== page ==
BANKS LAKE (NEAR LAKELAND, More Info HERE)
The bream bite has been good lately. I talked with a pair of anglers on Saturday who caught about 25 bluegills on crickets. Others have reported catching some nice fish on crickets, bugs, and beetlespins. I haven’t heard of any catches yet, but pitching glow bugs to the base of cypress trees at night should start working for big bluegills, if it’s not already. On June 8th the South Georgia Medical Center is hosting a bass fishing tournament at Banks Lake to raise money for the Jay Shaw Scholarship Fund. The entry fee is $100 per boat. For more information, click HERE.
Scout Carter fished a Blackshear area pond on Sunday evening and landed 6 bass up to a couple pounds on a 1/8-oz. black buzzbait. His friend boated a 6 1/2-pound bass on a plastic crayfish. Chad Lee fished Alma area ponds during the week and landed some nice bass. He had two 6-pounders – one on a green pumpkin Yum Dinger swimmer and the other on a Live Target field mouse. On Monday he caught a 3-pounder on a black buzzbait with a gold blade. Michael Winge reported that bass are hitting junebug lizards and trick worms. Crickets produced some big bluegills.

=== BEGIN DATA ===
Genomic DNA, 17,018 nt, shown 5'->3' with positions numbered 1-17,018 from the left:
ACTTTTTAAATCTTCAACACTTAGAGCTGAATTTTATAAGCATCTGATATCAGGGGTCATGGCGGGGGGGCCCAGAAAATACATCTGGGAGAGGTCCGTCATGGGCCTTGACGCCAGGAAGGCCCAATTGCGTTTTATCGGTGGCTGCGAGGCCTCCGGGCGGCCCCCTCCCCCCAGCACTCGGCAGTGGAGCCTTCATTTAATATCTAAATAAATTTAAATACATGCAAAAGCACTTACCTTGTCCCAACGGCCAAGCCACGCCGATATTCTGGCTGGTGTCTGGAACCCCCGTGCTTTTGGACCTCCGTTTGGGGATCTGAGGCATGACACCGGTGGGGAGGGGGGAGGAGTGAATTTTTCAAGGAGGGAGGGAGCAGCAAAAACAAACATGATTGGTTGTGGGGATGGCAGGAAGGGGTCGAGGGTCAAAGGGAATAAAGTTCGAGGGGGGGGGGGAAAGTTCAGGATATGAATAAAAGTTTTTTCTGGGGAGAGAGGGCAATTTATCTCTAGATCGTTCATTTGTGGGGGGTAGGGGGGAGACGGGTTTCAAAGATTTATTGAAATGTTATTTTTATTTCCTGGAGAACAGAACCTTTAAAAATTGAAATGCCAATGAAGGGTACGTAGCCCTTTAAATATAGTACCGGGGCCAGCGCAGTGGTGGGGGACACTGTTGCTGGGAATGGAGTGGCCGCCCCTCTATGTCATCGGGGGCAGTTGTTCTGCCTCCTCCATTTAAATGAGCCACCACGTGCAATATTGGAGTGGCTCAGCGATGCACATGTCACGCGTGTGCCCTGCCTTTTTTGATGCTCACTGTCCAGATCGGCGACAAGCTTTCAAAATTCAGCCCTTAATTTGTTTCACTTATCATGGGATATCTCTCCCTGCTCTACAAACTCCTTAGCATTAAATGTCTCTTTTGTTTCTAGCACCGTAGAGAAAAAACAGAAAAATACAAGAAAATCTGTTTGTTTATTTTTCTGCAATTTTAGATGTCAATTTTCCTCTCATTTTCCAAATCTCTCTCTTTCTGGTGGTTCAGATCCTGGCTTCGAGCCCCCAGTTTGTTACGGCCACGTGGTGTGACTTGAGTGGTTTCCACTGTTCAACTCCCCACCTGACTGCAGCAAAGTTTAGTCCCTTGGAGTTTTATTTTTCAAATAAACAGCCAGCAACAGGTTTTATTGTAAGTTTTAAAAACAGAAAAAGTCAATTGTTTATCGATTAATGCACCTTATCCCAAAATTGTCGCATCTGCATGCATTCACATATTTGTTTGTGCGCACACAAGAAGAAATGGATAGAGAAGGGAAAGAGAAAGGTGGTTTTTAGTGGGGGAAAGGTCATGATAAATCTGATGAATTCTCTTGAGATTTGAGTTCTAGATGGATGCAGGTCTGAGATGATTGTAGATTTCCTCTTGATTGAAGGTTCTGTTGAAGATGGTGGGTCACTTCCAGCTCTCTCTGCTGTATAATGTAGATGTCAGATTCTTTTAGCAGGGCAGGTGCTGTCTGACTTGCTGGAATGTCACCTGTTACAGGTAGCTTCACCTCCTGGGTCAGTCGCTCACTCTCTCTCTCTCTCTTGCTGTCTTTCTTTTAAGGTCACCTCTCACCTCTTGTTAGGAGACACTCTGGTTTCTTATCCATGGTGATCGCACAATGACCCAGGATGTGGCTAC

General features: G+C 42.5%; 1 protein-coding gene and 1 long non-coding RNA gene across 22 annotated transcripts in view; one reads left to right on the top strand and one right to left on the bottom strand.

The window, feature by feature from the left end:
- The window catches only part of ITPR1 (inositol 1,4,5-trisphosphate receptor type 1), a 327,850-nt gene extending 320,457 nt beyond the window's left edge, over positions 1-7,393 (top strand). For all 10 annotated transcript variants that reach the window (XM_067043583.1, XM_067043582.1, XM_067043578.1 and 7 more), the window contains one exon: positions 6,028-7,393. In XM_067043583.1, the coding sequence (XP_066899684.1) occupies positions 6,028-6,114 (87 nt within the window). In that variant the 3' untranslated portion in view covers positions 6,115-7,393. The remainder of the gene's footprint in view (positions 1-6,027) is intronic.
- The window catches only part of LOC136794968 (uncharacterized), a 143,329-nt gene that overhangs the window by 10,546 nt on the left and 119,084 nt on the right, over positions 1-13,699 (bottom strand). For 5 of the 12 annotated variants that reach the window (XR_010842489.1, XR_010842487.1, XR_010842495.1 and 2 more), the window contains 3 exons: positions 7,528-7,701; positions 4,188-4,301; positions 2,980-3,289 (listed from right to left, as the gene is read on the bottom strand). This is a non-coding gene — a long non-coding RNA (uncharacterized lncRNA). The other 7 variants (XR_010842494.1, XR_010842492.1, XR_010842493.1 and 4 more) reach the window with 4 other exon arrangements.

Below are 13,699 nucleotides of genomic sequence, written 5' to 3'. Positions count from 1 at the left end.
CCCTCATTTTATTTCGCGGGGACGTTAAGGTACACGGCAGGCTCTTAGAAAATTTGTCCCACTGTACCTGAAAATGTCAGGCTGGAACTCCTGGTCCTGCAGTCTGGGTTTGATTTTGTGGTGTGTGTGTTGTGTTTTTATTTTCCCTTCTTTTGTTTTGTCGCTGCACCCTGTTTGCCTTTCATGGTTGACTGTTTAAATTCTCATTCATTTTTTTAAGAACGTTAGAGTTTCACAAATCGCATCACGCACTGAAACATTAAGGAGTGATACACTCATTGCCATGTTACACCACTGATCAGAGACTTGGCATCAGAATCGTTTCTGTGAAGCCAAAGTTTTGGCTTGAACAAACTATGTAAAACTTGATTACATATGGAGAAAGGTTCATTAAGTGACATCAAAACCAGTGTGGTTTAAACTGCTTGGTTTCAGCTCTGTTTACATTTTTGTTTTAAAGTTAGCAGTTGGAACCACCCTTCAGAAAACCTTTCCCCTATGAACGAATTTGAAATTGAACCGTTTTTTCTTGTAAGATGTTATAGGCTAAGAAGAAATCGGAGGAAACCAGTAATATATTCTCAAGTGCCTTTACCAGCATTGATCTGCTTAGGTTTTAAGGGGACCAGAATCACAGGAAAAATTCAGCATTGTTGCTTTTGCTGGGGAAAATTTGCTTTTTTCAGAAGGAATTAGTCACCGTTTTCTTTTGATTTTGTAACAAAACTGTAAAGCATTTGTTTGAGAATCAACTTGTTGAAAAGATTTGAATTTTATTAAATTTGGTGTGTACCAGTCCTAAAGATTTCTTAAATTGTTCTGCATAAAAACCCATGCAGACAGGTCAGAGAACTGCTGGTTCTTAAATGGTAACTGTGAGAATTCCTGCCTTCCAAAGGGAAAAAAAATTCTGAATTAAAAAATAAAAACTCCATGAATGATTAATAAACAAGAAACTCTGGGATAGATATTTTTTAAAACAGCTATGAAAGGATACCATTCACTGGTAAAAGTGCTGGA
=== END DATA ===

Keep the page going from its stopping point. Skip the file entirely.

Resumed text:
SALTWATER (GA COAST)
Steve and Brenda Hampton fished the Jekyll Pier on Saturday evening, and Steve had the hot hand (for a change….lol). Mudminnows were key for his catch. He had a half-dozen fish with 4 keepers up to 16 inches. The story of the trip, though, was the 20-plus incher that he lost. He will be back after that one shortly. A Waycross angler fished the Brunswick mud flats for tailing redfish on Sunday evening and saw 8 fish. He could not make it happen with the long rod and a streamer, but he had a blast watching them tail and trying. Tripletail are around buoys inside and floating off the Jekyll Island beaches. Tarpon are around in low numbers, but they will be in catchable numbers over the next few weeks. Michael Winge reported that some Waycross anglers made good catches of flounder and whiting in the Brunswick area. Mike and Trish Wooten of St. Simons Bait & Tackle reported anglers catching whiting, trout, flounder, and sharks from the pier. Shrimp and curly-tailed grubs produced most of the seatrout and flounder. Dead shrimp on the bottom was the best presentation for whiting. A Waycross angler fishing the pier on Sunday said that he saw a big shark caught. You can monitor the marine forecast HERE.
The Altamaha River is going to be the place to be for panfish as the water drops out. Whether you are flinging artificials or pitching crickets or worms, you are going to catch fish. The willows, oxbows, and creeks are going to be the ticket from now until the water clears and greens up. The key is quickly determining where to find the best bite. Ponds are a great place to target a trophy bass at night. Fling black buzzbaits over the deepest water in the pond and hold on. In saltwater, your best options are whiting in the sounds (bottom fish with a piece of shrimp) or seatrout on the beach (I throw Sea Shads under a Cajun Thunder, but live shrimp under a pole float is the typical way to catch them).